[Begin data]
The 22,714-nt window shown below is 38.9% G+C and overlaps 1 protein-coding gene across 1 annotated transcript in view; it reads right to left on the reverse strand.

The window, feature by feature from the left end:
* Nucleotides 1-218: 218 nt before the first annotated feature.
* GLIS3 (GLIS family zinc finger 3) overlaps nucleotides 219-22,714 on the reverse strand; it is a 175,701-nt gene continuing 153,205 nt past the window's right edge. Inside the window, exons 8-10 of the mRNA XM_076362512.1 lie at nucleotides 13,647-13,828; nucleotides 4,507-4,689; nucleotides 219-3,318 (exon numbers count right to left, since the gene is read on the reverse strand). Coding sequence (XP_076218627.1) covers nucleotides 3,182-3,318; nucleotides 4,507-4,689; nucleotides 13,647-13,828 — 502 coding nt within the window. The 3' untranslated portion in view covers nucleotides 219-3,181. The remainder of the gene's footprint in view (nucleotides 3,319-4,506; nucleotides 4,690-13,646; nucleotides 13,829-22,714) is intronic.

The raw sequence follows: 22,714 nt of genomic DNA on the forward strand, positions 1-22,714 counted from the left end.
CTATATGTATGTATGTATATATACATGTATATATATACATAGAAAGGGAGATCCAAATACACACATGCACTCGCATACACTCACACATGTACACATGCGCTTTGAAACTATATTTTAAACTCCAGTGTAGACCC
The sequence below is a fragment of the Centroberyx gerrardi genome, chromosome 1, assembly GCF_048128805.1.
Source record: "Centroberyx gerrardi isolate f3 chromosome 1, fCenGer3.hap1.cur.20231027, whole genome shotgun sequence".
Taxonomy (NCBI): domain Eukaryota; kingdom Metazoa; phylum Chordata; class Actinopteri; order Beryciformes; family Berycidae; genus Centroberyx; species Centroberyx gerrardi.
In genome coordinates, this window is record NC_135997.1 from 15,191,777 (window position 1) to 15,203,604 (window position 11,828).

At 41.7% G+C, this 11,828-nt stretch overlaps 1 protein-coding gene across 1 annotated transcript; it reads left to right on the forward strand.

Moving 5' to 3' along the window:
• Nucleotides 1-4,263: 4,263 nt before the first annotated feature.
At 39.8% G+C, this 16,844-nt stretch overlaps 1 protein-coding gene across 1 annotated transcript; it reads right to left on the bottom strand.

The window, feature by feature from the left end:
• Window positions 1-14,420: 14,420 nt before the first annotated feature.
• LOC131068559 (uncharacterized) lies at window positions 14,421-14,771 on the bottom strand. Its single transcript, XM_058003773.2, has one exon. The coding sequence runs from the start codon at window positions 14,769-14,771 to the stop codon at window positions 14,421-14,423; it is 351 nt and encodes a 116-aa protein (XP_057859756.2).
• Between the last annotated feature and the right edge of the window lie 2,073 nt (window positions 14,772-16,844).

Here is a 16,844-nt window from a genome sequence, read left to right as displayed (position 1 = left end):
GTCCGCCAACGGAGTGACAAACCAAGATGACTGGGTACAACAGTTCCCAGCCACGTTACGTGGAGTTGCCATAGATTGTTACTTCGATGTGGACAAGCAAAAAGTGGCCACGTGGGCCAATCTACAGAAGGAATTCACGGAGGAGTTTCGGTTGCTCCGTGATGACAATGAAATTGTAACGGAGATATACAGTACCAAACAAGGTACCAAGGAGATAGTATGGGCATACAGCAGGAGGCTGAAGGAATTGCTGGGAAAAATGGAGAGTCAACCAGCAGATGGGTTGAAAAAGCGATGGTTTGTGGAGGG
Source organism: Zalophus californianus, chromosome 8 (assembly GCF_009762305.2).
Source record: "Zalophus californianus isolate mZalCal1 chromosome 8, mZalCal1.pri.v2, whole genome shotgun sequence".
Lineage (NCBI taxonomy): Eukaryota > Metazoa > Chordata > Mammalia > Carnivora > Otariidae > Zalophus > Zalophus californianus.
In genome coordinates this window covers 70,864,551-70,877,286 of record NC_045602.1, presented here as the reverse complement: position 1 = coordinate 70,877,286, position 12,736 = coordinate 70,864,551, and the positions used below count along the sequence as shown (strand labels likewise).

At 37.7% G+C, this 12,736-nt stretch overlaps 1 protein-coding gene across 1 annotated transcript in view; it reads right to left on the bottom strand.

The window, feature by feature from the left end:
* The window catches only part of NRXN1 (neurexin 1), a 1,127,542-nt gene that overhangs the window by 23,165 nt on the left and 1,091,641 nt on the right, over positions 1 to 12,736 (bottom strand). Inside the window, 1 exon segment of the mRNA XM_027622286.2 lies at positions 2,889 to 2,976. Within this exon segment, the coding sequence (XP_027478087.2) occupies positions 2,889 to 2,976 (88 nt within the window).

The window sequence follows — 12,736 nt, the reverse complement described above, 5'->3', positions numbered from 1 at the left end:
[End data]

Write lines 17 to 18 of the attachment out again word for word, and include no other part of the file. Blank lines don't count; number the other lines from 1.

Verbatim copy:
• LOC131068559 (uncharacterized) lies at window positions 14,421-14,771 on the bottom strand. Its single transcript, XM_058003773.2, has one exon. The coding sequence runs from the start codon at window positions 14,769-14,771 to the stop codon at window positions 14,421-14,423; it is 351 nt and encodes a 116-aa protein (XP_057859756.2).
• Between the last annotated feature and the right edge of the window lie 2,073 nt (window positions 14,772-16,844).